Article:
I Have A Dream

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Critique of “I Have a Dream” Speech

Critique Of “I Have a Dream” Speech

A. Introduction

"I Have A Dream" is a Speech by Dr. Martin Luther King, Jr. He gave this speech on August 28, 1963at the Historic "March on Washington" Lincoln Memorial, Washington, D.C. In Washington in 1963, his “I Have a Dream” speech reflected the uncertainty about the Birmingham campaign recently completed; black leaders had obtained an agreement with local officials and business leaders to increase employment of blacks and to remove other racial barriers, but the agreement was not yet secured by enforceable laws. The elusive goal of enlarging employment and educational opportunities was basic to the Birmingham effort and very much on King's mind in the nation's capital.

1. Name and position of speaker

Dr. Martin Luther King, Jr.

2. Title of speech/subject matter

“I Have a Dream”

3. Place

the Historic "March on Washington" Lincoln Memorial, Washington, D.C.

4. Date

August 28, 1963 (ww.history.com)

B. Summary of Content

King's speeches were shaped by his background, his education, and his distinctive synthesis of Gandhian nonviolence and the black religious experience. He saw himself and his message as rooted in the prophetic tradition of social criticism grounded in the eternal truths of divine revelation. Frequently, he quoted biblical passages such as “Let justice roll down like waters and righteousness like a mighty stream” and echoed Christ's emphasis on preaching good news to the poor and freedom to prisoners. (ww.history.com)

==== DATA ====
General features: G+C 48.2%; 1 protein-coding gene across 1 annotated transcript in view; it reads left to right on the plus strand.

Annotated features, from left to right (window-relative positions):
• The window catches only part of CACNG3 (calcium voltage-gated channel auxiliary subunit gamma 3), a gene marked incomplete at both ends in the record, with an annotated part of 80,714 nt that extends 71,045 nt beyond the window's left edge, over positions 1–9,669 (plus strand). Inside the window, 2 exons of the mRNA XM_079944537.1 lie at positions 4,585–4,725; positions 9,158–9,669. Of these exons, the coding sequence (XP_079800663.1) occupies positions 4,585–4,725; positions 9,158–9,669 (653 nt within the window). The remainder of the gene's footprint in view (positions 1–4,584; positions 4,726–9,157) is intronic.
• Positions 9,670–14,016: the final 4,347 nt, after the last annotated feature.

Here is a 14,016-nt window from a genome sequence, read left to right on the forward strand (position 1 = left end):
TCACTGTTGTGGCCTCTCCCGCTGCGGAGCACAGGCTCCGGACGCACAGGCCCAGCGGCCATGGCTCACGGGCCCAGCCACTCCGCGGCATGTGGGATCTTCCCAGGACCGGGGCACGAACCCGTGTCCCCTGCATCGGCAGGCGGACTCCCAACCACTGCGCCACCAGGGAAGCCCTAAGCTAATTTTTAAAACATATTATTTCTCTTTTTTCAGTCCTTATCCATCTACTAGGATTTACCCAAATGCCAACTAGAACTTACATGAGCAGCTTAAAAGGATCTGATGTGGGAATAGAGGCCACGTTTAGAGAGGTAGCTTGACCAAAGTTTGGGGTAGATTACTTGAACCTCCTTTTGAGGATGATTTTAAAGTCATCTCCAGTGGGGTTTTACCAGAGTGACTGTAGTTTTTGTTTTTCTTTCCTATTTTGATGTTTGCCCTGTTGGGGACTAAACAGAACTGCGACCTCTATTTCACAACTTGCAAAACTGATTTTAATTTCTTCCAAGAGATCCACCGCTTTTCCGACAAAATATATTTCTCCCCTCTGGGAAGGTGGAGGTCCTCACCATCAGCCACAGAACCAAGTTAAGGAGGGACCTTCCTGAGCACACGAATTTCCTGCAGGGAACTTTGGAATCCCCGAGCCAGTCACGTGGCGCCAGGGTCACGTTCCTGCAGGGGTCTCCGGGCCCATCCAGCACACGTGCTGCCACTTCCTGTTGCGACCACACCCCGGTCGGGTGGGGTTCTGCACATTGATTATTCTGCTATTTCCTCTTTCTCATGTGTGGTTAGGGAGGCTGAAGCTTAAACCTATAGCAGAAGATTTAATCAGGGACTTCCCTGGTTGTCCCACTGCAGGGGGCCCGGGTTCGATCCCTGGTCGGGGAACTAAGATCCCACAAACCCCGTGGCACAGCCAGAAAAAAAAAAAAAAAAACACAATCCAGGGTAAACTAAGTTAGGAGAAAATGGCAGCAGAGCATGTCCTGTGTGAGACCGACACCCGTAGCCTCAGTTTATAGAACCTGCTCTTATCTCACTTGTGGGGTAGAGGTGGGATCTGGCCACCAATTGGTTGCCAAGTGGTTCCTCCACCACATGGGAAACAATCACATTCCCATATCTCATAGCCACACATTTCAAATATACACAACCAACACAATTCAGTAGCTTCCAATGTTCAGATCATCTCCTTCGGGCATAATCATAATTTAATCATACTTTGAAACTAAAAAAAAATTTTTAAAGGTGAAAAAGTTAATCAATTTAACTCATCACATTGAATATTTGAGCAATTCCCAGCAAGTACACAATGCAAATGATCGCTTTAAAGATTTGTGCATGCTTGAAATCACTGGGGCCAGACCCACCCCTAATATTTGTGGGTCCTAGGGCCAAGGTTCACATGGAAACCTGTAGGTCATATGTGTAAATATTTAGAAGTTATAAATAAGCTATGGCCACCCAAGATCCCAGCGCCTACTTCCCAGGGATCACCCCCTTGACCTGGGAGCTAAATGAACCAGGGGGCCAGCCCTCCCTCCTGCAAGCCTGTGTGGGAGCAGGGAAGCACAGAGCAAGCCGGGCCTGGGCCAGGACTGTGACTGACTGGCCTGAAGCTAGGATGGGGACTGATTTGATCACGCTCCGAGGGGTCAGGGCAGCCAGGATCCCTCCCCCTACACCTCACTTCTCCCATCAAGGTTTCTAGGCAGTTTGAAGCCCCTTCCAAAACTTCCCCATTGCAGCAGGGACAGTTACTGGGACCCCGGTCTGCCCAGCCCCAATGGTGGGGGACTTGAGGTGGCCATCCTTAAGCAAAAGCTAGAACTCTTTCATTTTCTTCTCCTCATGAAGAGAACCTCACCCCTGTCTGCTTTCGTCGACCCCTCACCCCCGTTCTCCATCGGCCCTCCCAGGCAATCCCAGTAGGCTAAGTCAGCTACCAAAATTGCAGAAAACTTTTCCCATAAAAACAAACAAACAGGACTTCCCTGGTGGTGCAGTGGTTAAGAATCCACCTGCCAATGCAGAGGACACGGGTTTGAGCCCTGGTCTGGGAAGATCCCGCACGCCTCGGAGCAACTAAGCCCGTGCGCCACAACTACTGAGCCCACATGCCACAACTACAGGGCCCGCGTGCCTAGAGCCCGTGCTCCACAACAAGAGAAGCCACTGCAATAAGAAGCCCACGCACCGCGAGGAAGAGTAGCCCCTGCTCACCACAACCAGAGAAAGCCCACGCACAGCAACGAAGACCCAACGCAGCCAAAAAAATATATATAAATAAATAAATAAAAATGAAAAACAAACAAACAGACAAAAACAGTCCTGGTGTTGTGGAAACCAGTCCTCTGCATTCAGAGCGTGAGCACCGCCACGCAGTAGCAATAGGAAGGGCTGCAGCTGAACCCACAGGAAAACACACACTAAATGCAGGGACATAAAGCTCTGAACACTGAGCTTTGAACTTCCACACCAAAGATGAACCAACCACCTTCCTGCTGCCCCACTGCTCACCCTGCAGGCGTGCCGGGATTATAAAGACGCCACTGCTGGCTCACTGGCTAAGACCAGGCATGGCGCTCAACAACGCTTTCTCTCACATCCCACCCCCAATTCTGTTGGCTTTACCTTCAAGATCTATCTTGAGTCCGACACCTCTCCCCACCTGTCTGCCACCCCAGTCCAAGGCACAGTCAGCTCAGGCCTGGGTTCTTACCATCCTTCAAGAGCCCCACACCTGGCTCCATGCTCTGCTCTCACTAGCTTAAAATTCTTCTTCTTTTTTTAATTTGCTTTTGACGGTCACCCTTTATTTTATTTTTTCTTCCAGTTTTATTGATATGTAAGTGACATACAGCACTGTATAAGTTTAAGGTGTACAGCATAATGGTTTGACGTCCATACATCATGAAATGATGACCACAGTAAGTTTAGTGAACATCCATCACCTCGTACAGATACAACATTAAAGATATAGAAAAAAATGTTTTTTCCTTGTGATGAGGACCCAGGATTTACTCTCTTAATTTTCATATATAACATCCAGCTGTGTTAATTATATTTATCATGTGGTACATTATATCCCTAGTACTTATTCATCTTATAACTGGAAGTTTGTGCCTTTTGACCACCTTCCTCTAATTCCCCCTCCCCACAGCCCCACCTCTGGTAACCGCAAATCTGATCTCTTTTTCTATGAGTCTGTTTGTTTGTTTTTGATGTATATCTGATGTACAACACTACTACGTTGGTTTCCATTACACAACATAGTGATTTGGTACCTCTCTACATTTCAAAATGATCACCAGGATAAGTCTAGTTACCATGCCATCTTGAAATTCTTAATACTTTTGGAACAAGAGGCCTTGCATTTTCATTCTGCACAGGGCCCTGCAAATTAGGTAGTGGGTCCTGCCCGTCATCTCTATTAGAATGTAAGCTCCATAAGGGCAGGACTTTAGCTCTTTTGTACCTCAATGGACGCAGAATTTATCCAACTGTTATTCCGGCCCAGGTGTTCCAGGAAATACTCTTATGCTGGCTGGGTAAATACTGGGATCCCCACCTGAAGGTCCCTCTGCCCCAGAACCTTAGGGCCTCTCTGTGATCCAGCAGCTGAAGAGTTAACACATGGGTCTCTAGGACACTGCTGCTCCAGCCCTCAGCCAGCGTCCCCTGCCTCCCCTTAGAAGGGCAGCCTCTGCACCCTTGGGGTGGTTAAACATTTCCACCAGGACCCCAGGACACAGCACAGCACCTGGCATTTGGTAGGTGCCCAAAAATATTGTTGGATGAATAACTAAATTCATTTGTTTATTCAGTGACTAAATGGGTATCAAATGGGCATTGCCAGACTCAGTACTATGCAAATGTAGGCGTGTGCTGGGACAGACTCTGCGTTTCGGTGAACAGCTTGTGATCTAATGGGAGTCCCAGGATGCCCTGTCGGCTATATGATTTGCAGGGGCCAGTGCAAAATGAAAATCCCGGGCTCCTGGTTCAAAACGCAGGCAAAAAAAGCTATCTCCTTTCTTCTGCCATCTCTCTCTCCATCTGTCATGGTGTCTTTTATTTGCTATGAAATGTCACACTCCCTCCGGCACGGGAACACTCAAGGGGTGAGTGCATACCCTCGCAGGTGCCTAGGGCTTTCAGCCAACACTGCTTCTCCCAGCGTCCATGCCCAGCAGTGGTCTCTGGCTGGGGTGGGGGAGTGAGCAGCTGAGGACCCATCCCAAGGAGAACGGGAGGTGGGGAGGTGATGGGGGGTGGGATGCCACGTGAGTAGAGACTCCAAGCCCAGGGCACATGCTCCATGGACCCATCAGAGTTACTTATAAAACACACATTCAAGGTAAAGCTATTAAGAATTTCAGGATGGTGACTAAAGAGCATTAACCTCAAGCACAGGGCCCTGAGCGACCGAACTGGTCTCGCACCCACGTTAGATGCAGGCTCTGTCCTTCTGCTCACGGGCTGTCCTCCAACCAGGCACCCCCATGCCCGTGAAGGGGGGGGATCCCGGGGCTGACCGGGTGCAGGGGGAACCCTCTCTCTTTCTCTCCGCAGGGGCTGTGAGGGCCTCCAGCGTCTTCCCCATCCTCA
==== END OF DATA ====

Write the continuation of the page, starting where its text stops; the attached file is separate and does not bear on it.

The timing of the speech was significant for other reasons. Many African Americans were beginning to believe that King's philosophy of nonviolent, peaceful protest was taking too long to accomplish results. He was under challenge by younger members of the movement such as John Lewis, whose more radical speech immediately before King's that day had to be toned down at the last minute. He also faced the challenge of the emerging Black Power movement and the Nation of Islam, both of which called for more direct and forceful action against segregation. King replied to these challenges that African Americans could not “. . . satisfy our thirst for freedom by drinking from the cup of bitterness and hatred.” It was clear, however, that there was no turning the Civil Rights movement back.

C. Summary of Delivery

In key respects, King's oratory bore resemblance to the poetic expressions of African American discontent seen in Harlem Renaissance writers such as Langston Hughes and Claude McKay. Hughes's “The Negro Speaks of Rivers” was ...
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